Monday, October 5, 2015

Should Casebooks Include Statutes?

The authors of the business associations casebook I use have, in their latest edition, reprinted some of the relevant statutes in the casebook. One section of the Revised Uniform Partnership Act even appears twice within a span of only eight pages. (I don't mean citations to statutes; I mean the full language of the statute.)

The authors of the book I use (which shall remain nameless) are not alone. I’ve also seen this practice in other casebooks.

I just don’t get it.

I can understand putting a few statutes or regulations in a casebook if the students are only going to look at a couple of sections in the course. It eliminates the need for students to purchase a separate statutory supplement.

But it makes no sense in courses like Business Associations or Securities Regulation, where students will be looking at dozens, even hundreds, of pages of statutory and regulatory material. The students in those courses will still have to buy a statute book; including some of the same statutory material in the casebook just increases the size (and cost) of the casebook.

Including statutory material can also accelerate the casebook’s obsolescence. Some of the sections included come from uniform and model acts, which aren’t likely to change rapidly. But the book includes a number of selections from Delaware and other states. We all know that Delaware almost never changes its business associations statutes. (Stifled chuckle here.) What am I supposed to do next year if the statute changes? Tell my students to cross out the material?

My apologies for the rant, but this is one of a number of things these authors have done in their latest edition that really bug me. I may soon be accepting my co-blogger Joan Heminway’s invitation to try the B.A. book she co-authors. (I hope you don’t reproduce any statutory material, Joan.)

If I'm wrong, and there's a legitimate justification for this, I'd be happy to eat my words, but I just don't see the point.

UPDATE: For another view, check out Usha Rodrigues's blog post over on The Conglomerate.

| Permalink


I am one of the co-authors of the business associations book that Steve is using.
I am really proud of the book - think that my co-authors and I do a great job of my business associations accessible and understandable to students with no business background or interest. And we are proud that a professor like Steve who so obviously cares about his students is using our book.

I am the co-author responsible for insertion of statutory provisions. But for my co-authors, I would include even more.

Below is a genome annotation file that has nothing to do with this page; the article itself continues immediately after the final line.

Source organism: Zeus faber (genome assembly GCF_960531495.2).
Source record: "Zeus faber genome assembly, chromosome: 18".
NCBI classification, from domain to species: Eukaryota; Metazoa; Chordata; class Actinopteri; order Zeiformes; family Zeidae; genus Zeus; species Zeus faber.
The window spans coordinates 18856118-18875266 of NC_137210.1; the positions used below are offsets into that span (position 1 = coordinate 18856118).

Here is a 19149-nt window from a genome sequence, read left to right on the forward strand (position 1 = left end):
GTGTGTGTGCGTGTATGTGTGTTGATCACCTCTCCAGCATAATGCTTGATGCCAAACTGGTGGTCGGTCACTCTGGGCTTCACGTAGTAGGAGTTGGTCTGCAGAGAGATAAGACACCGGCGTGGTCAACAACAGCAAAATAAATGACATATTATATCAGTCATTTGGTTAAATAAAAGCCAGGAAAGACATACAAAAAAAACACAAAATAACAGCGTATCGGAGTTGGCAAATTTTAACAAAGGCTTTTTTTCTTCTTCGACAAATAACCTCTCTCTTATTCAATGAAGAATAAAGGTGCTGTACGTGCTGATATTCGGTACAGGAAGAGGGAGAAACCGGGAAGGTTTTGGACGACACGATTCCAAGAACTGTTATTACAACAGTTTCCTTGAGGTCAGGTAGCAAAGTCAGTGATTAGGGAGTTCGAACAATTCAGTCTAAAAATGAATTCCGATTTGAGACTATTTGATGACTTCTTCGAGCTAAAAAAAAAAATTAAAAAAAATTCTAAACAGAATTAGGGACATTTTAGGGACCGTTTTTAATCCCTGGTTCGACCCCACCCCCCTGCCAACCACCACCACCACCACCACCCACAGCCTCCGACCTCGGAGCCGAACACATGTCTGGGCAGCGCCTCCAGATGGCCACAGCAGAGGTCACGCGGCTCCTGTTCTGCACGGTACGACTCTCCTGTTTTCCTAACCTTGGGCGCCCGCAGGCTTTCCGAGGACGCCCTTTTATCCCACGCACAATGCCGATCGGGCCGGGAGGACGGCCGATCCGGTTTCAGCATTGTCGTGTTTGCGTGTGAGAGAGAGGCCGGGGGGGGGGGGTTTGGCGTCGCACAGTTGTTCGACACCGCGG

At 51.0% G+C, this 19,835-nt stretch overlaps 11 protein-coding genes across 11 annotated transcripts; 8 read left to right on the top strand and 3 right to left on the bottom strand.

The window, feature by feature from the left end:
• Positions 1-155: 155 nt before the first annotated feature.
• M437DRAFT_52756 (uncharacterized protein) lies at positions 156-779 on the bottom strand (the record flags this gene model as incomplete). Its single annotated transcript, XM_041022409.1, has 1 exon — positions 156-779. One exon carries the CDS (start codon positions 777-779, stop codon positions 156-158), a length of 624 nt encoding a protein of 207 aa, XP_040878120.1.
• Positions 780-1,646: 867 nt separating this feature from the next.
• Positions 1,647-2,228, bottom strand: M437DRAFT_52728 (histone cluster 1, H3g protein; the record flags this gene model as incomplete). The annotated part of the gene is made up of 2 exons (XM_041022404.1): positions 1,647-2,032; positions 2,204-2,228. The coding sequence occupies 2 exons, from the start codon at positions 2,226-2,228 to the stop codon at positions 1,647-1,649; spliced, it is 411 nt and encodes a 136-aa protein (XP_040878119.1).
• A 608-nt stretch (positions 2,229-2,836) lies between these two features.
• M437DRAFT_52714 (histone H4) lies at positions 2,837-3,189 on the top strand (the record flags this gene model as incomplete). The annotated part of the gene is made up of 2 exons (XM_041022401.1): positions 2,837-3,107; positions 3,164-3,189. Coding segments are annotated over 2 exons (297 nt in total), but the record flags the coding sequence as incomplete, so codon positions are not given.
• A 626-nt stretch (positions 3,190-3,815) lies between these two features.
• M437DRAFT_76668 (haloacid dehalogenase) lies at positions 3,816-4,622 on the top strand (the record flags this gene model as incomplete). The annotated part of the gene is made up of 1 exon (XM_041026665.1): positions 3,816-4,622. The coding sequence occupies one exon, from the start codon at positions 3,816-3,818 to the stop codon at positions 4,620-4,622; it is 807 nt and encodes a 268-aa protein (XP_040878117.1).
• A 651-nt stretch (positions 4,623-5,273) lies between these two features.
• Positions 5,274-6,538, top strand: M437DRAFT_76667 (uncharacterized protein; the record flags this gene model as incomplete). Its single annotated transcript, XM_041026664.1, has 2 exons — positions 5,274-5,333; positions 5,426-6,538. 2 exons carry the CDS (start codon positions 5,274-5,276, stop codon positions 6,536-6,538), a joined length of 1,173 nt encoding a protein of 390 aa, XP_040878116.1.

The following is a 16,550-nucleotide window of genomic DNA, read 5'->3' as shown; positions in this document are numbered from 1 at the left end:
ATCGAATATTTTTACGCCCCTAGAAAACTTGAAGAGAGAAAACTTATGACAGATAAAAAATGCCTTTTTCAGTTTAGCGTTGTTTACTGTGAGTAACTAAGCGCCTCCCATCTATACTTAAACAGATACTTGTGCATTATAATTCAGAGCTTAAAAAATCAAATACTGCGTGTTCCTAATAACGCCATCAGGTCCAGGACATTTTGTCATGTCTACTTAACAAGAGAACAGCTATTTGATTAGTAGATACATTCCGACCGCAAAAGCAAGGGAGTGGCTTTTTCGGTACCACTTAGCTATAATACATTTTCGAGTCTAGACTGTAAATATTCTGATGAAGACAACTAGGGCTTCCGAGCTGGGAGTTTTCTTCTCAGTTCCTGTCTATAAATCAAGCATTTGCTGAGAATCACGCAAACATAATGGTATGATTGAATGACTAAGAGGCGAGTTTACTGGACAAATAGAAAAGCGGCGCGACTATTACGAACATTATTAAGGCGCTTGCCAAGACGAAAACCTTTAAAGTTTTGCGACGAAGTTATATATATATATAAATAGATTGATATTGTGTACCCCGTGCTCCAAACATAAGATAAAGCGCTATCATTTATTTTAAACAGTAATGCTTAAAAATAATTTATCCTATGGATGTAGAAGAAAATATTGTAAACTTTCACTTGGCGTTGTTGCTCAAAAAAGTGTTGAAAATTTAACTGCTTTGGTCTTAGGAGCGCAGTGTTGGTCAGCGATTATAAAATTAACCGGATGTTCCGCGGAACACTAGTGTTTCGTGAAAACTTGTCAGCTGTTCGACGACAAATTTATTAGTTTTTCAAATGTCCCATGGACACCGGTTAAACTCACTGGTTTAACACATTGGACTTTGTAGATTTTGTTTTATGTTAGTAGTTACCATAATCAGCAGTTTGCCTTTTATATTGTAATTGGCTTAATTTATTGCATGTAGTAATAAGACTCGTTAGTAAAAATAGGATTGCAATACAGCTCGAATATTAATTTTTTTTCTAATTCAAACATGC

At the more that 15 law schools at which I have taught (one of the few advantages of being really old), it has been at best challenging to get students to read both the casebook and statutory supplements outside or class or to bring both books to class. My experience has been that more students have read and thought about the statutory provisions that are in the book.

I have no interest in Steve's eating his words. I just want Steve and others to use the book so that their students learn and my grandchildren eat well.


Posted by: david epstein | Oct 5, 2015 6:33:41 AM


I didn't identify the book because, except for one paragraph at the end, I wasn't trying to pick on you or your co-authors. I think that many authors are doing something like this. And I certainly don't want to deprive your grandchildren.

You're right about many students not paying attention to the statute book, but I think your solution just exacerbates the problem. You're encouraging them to do that, and actually sending the message that the provisions not included in the casebook are less important and probably don't need to be reviewed.

I think the answer is to really focus on the statute book and continually harp on the need to bring the book to class. I do that, and I find that my students bring their books. I don't know if they're reading those statute books outside of class, but they are certainly using them in class.

Posted by: Steve Bradford | Oct 5, 2015 6:40:17 AM


Based on your comments, I assume you are in favor of statute supplements for your classes? I have always used statute supplements in BA and SecReg, but I wonder if your logic in this post applies to statutory supplements as well.

These statute supplements are usually expensive and sometimes are out of date. Unlike most casebooks, the statutory supplements are updated every year, so they are usually up to date, but even so, sometimes the timing of the course and the publication of the supplement sometimes means that they are not entirely up to date. Statutes are freely available online and often the statutory supplements come with minimal editing and minimal or no comment. I understand why so students do not like paying for them.